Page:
Parts of Picard haven’t gotten this quite right, particularly in the show’s lacklustre second season. But here, the idea that even some of Picard’s closest friends would struggle to rejoin his cause because of the danger they know it’ll put them in feels surprisingly natural. Having worked with Jean-Luc Picard for fifteen years or more, Geordi saw first-hand the danger many of Picard’s missions posed, and wanting to keep his children away from that is a perfectly valid and understandable reaction – even if we may not like or agree with it on the surface!

Geordi felt that teaming up with Picard would endanger his family.

There was a danger that this part of the story could’ve felt like an artificial speedbump; a delay to slow down the Titan’s progress so other storylines could unfold at Daystrom Station or with the heist at the Fleet Museum. And part of me wants to call it that – to say that Geordi’s rather abrupt turnaround after an entire episode of dragging his feet makes the whole thing redundant. But actually, having had some time to think about it, the positives outweigh the negatives and Geordi’s storyline not only made narrative sense, but played into key themes that have been running for the duration of the season so far.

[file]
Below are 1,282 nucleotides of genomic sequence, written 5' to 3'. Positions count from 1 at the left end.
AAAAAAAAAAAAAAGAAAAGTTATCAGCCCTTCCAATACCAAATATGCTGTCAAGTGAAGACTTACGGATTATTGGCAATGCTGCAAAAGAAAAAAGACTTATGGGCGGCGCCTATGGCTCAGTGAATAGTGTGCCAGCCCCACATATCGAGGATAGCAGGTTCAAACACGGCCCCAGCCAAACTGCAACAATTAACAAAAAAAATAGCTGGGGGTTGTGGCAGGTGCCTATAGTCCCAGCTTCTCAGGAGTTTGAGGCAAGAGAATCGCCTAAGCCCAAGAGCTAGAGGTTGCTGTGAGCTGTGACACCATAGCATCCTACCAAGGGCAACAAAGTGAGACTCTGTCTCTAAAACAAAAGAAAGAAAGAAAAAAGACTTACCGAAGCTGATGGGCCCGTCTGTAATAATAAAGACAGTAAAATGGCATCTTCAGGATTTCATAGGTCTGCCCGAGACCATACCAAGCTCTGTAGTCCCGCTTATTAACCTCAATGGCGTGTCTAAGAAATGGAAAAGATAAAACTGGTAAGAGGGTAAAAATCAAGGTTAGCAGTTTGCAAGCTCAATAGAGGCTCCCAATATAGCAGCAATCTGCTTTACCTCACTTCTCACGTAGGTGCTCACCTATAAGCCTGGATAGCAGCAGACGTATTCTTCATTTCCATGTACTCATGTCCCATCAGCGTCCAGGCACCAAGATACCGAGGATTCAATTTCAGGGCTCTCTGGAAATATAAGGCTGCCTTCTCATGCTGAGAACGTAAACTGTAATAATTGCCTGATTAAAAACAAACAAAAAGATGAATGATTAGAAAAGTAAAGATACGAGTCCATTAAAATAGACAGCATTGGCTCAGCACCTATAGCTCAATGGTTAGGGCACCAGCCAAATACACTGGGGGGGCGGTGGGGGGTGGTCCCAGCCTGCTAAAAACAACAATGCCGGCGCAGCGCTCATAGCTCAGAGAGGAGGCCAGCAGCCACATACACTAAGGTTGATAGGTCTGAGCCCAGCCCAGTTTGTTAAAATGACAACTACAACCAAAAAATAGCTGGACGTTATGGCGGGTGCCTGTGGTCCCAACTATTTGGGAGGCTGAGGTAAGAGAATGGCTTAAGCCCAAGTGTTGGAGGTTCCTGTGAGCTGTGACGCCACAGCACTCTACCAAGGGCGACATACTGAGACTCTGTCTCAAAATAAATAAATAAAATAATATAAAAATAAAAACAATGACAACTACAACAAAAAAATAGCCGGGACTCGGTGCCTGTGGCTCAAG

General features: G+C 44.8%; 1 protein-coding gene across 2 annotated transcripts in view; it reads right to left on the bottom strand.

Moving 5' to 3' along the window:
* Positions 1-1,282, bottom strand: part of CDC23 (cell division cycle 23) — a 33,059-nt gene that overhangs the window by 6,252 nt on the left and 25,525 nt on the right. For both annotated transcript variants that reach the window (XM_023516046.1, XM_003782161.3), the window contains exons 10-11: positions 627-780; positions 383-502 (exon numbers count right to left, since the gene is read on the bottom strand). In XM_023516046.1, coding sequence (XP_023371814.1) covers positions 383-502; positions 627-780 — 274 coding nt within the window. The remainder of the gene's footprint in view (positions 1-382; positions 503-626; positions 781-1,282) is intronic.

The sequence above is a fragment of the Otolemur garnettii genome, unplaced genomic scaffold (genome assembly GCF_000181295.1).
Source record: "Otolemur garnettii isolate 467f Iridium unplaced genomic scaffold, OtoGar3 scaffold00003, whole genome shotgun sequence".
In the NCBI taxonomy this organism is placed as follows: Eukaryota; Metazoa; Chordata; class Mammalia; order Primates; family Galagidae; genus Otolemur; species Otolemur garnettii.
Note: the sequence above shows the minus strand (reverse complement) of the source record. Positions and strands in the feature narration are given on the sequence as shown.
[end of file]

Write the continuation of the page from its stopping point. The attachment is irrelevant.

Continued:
It isn’t always fun to see an heroic character behaving in a more rational, self-preserving, and more human way. And I get that – Geordi doesn’t feel like the selfless hero for much of The Bounty. But if every main character was totally virtuous, selfless, and pure of heart… well, that would make for a pretty bland and one-dimensional story, wouldn’t it? Geordi has family considerations here, and the idea of wanting to keep one’s children safe – even if that means risking some big, nefarious scheme being able to unfold… it’s relatable and understandable.

Geordi was very relatable in The Bounty.